UCL Discovery
UCL home » Library Services » Electronic resources » UCL Discovery

Private Schooling, Educational Transitions, and Early Labour Market Outcomes: Evidence from Three Anglophone Countries

Jerrim, JP; Parker, P; Chmielewski, AK; Anders, J; (2015) Private Schooling, Educational Transitions, and Early Labour Market Outcomes: Evidence from Three Anglophone Countries. European Sociological Review , 32 (2) pp. 280-294. 10.1093/esr/jcv098. Green open access

[thumbnail of Eur Sociol Rev-2016-Jerrim-280-94.pdf]
Preview
Text
Eur Sociol Rev-2016-Jerrim-280-94.pdf

Download (262kB) | Preview

Abstract

This article considers the extent to which private-state school differences in post-secondary outcomes can be explained by family background, secondary school achievement, or neither of the above. We find that privately educated children’s more advantaged family backgrounds and higher levels of school achievement are the main reasons why this group is more likely to enter university and work in professional jobs. However, even after accounting for family background and high school achievement, non-trivial private-state school differences in later lifetime outcomes remain. Empirical evidence is presented for three industrialized nations (Australia, England, and the United States), with broadly similar patterns of association observed within each.

Type: Article
Title: Private Schooling, Educational Transitions, and Early Labour Market Outcomes: Evidence from Three Anglophone Countries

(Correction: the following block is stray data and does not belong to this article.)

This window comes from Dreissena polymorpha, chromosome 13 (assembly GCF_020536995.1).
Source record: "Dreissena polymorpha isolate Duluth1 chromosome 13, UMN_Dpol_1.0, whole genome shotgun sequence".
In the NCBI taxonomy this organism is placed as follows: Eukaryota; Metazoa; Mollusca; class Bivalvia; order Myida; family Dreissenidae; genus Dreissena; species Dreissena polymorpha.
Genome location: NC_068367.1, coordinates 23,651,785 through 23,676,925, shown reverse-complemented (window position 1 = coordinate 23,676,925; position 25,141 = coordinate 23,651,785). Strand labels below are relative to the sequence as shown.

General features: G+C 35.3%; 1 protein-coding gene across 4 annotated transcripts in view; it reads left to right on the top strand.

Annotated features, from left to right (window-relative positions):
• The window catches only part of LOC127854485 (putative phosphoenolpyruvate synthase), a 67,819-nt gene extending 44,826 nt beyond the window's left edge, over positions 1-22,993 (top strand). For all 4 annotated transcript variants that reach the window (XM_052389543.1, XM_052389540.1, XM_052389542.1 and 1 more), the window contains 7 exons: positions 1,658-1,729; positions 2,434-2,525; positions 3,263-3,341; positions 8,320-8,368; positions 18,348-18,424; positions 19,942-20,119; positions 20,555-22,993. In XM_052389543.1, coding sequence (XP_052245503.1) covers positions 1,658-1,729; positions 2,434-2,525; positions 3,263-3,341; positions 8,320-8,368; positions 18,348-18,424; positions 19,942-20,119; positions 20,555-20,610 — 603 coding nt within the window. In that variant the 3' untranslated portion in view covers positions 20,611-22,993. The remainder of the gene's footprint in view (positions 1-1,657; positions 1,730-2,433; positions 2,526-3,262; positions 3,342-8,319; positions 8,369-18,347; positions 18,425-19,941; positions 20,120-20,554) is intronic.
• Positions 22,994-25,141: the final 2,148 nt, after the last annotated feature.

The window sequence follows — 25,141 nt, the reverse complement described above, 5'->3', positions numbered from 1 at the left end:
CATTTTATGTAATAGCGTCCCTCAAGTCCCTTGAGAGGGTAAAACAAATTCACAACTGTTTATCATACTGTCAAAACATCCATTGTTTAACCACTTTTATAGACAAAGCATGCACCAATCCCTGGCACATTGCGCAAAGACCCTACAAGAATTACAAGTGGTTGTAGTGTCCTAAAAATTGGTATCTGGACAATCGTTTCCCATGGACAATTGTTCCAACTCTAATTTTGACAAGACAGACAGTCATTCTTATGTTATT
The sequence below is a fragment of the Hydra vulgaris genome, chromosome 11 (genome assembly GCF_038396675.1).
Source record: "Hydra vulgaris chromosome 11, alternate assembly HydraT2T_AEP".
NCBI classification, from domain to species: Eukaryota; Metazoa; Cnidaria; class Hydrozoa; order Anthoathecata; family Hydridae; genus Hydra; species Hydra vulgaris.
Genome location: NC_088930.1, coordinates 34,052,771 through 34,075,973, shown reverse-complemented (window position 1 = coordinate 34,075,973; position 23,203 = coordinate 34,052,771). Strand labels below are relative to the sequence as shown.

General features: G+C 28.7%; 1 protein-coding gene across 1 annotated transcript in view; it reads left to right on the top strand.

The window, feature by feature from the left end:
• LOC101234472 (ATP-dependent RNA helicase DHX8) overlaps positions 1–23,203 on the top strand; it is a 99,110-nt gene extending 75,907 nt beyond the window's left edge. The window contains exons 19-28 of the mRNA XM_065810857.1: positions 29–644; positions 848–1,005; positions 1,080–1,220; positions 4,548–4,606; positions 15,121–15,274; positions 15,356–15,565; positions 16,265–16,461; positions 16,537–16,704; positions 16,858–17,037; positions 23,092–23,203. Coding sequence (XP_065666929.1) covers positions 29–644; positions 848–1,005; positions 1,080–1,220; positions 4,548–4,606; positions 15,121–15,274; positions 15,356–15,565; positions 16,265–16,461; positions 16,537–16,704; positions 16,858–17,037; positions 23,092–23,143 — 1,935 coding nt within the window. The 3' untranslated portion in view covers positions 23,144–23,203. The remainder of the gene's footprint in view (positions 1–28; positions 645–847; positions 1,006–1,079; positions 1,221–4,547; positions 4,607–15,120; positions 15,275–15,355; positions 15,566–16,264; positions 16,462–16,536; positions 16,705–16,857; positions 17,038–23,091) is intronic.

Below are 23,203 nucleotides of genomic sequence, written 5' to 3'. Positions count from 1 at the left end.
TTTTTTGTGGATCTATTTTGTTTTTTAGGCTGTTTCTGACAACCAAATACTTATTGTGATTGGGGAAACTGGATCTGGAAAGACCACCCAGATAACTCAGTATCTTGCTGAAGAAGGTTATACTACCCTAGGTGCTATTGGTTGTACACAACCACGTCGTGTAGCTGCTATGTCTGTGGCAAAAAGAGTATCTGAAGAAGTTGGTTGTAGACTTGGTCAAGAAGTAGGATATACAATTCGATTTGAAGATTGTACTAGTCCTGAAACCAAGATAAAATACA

Open access status: An open access version is available from UCL Discovery
DOI: 10.1093/esr/jcv098
Publisher version: http://dx.doi.org/10.1093/esr/jcv098
Language: English
Additional information: © The Author 2015. Published by Oxford University Press. This is an Open Access article distributed under the terms of the Creative Commons Attribution License (http://creativecommons.org/licenses/by/4.0/), which permits unrestricted reuse, distribution, and reproduction in any medium, provided the original work is properly cited.
UCL classification: UCL
UCL > Provost and Vice Provost Offices > School of Education
UCL > Provost and Vice Provost Offices > School of Education > UCL Institute of Education
UCL > Provost and Vice Provost Offices > School of Education > UCL Institute of Education > IOE - Learning and Leadership
UCL > Provost and Vice Provost Offices > School of Education > UCL Institute of Education > IOE - Learning and Leadership > Centre for Education Policy and Equalising Opportunities
UCL > Provost and Vice Provost Offices > School of Education > UCL Institute of Education > IOE - Social Research Institute
URI: https://discovery.ucl.ac.uk/id/eprint/1473567
Downloads since deposit
86Downloads
Download activity - last month
Download activity - last 12 months
Downloads by country - last 12 months

Archive Staff Only

View Item View Item